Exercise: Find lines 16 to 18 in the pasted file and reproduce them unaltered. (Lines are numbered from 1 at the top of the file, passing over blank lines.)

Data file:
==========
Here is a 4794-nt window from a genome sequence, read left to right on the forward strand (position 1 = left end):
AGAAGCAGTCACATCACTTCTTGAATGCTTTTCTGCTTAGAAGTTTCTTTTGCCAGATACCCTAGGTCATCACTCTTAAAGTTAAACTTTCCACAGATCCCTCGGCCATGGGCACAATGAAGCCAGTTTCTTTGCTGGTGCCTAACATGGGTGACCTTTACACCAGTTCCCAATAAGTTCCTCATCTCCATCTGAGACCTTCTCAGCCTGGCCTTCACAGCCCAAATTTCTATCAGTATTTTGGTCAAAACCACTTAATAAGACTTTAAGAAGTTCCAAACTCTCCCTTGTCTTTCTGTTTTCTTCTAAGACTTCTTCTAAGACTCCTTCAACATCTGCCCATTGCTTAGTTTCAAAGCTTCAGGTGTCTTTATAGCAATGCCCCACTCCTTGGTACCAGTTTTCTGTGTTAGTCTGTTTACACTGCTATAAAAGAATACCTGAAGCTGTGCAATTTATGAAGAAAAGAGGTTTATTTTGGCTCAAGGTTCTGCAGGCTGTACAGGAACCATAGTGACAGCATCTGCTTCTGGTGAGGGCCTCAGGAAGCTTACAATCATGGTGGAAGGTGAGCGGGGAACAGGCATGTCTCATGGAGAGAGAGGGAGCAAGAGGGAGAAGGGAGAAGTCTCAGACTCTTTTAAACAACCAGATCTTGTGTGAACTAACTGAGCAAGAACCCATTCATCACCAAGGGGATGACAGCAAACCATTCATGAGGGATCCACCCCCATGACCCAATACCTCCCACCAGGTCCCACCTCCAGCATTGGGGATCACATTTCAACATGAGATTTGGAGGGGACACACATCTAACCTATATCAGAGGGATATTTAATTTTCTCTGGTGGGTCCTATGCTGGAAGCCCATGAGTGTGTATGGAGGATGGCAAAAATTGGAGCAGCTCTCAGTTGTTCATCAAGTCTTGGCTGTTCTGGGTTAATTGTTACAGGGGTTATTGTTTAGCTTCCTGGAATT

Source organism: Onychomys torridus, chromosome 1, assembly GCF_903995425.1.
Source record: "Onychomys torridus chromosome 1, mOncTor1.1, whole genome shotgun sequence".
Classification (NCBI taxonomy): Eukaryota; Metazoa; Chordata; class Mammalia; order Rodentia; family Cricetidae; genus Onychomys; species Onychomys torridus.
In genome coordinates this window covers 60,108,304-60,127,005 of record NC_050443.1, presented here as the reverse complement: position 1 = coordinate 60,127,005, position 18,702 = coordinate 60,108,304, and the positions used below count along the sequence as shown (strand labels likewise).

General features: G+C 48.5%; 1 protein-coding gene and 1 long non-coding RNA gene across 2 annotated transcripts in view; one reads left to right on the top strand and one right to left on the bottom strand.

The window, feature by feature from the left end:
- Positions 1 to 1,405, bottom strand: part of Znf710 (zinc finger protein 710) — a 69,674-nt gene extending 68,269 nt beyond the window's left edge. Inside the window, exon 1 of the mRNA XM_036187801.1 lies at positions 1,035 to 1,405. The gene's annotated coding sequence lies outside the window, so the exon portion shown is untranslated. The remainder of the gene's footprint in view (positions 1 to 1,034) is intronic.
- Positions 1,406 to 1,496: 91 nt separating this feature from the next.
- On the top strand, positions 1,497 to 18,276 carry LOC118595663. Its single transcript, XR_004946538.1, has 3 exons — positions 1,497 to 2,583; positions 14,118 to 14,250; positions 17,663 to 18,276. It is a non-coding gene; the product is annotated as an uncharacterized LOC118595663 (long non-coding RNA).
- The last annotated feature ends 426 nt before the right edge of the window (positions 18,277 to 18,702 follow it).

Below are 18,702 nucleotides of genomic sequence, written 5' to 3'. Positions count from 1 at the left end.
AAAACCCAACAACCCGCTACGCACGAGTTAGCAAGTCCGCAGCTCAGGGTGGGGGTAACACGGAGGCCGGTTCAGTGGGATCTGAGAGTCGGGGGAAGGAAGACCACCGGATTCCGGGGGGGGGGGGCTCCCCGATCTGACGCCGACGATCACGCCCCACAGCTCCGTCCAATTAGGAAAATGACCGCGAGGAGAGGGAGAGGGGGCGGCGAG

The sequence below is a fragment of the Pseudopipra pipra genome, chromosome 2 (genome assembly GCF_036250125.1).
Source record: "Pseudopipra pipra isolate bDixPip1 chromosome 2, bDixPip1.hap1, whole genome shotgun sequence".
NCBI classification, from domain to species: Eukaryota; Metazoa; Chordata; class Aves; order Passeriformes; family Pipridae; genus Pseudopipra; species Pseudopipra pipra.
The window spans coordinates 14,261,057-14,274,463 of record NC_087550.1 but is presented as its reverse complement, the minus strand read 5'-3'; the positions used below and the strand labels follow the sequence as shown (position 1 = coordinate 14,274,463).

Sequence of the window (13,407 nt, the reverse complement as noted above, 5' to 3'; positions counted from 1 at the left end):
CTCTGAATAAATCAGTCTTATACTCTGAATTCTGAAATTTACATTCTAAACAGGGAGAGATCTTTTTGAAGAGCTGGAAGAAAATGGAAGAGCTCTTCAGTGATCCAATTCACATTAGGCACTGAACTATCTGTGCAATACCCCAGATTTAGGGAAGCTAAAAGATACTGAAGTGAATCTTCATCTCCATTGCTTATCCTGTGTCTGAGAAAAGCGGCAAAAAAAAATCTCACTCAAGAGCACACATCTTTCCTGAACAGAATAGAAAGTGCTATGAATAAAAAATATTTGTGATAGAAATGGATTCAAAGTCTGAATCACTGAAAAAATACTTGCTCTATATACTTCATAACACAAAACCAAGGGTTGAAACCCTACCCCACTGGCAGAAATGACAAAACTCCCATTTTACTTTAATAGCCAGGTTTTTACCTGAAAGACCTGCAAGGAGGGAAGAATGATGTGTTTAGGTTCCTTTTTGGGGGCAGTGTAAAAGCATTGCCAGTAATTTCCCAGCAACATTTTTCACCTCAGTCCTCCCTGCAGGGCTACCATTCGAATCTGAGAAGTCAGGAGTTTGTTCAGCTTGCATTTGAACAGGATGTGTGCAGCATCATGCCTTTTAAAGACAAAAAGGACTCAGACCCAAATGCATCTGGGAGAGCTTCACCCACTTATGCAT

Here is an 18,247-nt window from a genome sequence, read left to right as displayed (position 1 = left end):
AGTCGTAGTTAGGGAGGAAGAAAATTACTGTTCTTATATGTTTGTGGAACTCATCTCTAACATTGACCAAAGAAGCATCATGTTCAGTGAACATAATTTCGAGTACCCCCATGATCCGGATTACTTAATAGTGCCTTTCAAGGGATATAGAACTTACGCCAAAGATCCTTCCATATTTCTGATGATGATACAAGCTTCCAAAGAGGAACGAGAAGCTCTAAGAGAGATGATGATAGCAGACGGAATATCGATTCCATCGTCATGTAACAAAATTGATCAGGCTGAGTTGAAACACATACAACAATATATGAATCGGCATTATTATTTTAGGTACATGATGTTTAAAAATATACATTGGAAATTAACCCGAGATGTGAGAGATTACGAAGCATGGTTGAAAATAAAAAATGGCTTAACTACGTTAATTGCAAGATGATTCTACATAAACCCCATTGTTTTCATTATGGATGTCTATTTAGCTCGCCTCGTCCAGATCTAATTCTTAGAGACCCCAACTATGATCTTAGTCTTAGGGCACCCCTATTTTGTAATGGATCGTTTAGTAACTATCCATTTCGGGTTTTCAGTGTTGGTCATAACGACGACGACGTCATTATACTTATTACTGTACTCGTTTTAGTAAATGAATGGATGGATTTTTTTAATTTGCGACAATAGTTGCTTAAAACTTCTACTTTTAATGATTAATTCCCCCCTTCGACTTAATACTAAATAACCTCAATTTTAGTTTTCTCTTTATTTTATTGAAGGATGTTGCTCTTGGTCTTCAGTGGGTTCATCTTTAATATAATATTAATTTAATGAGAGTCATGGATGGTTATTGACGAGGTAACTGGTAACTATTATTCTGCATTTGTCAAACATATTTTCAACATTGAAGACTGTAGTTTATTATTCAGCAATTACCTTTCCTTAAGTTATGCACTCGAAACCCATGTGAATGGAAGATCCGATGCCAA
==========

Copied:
Source record: "Pseudopipra pipra isolate bDixPip1 chromosome 2, bDixPip1.hap1, whole genome shotgun sequence".
NCBI classification, from domain to species: Eukaryota; Metazoa; Chordata; class Aves; order Passeriformes; family Pipridae; genus Pseudopipra; species Pseudopipra pipra.
The window spans coordinates 14,261,057-14,274,463 of record NC_087550.1 but is presented as its reverse complement, the minus strand read 5'-3'; the positions used below and the strand labels follow the sequence as shown (position 1 = coordinate 14,274,463).